United States v. Morrison

Christy Brzonkala, a female student at Virginia Polytechnic Institute, claimed that James Crawford and Antonio Morrison, two of her fellow students who played football, had assaulted her shortly after they had first met. She claims that Morrison even expressed his wish for her to be free of infections and mentioned to his companions during a meal in the dining hall of his dorm that he was accustomed to having intercourse with women after getting them drunk. After this ordeal, she says she was depressed and disturbed emotionally, and even sought the help of a psychiatrist.

Under the Sexual Assault Policy of the university, she filed a complaint against the two a year later. Though the hearing found Morrison guilty of assaulting Christy sexually, Crawford was to go unpunished as the evidence presented was not enough. Morrison was handed a two semesters suspension. Later, he was to again be found guilty after another hearing and still got the same sentence. He, however, appealed that decision to the administration of the school and this time the punishment was found to be excessive, and he was allowed to return to the university. When Brzonkala learnt through media that Morrison was to be reinstated, she stopped going to the school. She then decided to sue her university, Crawford, and Morrison in federal court. In her suit, she alleged that the attack on her by Crawford and Morrison went against the United States Code 13981. Crawford and Morrison then filed a response claiming the unconstitutionality of the stature. The complaint was dismissed after their response was accepted by the district court. The United States and Brzonkala then filed an appeal at the Supreme Court of the United States.


In light of the Commerce Clause, was it constitutionally correct for the Congress to have United States Code 13981 enacted?


To conclude that Congress has the authority to control only those activities that are economical and that have a significant relationship with interstate commerce, a variety of laws were taken into consideration by the court. When the United States and Brzonkala filed an appeal at the Supreme Court of the United States, they argued that Crawford and Morrison went against United States Code 13981. In responding to this, the court said that though a wide range of criminal activities were captured by the stature, it had some limits as directed by the subsection (e). Congress had argued that it enacted the stature through authority given to it by the Constitution's Fourteenth Amendment, particularly the fifth section and also the first article of the constitution. The court addressed this issue by saying that the as the United States keeps developing the Commerce Clause interpretation cannot be the same, as spelled out by Lopez. An essential aspect in Lopez that was featured regarded the 1990 Gun-Free School Zones Act where it was ruled illegal for any person in a school to be in possession of a gun. In this case, the Commerce Clause with regards to Congress was overridden. Putting this into consideration, together with the evidence provided to connect violence against women with interstate commerce, the court found it very clear that violence against women is not in any way an activity that is economical.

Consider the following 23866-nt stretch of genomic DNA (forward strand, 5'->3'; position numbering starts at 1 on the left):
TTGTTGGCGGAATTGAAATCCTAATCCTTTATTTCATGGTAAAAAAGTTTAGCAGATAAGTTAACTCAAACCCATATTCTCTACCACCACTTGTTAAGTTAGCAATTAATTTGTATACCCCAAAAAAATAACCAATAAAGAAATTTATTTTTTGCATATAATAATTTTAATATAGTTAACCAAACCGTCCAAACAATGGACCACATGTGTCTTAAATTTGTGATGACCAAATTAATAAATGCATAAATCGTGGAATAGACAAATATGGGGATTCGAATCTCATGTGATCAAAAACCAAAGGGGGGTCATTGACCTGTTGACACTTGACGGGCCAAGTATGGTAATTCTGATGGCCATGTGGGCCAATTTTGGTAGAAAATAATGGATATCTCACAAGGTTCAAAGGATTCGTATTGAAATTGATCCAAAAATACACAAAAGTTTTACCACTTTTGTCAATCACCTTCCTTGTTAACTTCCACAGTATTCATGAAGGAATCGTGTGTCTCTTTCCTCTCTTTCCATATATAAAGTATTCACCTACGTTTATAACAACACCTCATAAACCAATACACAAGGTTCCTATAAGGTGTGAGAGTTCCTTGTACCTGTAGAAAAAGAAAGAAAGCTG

To determine whether the United States Code 13981 was covered by the Commerce Clause of Congress, it was determined by the court that Lopez would be used. The court says that with regards to Lopez, the conduct that was under discussion was found not to be economical and this was vital in deciding the unconstitutionality of the statute. The court adds that an activity has to significantly have an effect on interstate commerce for the statute to be used. Additionally, it is noted by the court that in Lopez, the Congress did not present clear-cut findings which could connect interstate commerce and the statute. Lastly, it was also pointed out by the court that the interstate commerce and gun possession connection was not very clear. The court felt that if this reasoning was used in the Violence Against Women Act, there is no way Congress could be stopped from controlling anything. From the look of things, interstate commerce and violence against women findings were not really factored.

Making the distinction between activities that are not economic and those that are economical is a tough decision to make, Breyer says. In addition to this, he is of the opinion that the discussion between non-economic and economic activities should not be directed to the causes they have but rather on their effects.

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For dissenting opinion, they argued that the overwhelming evidence collected by Congress to show that there indeed is a relationship between interstate commerce and the violence against women makes this case very different from that of Lopez.


In light of the Commerce Clause, was it constitutionally correct for the Congress to have United States Code 13981 enacted? No

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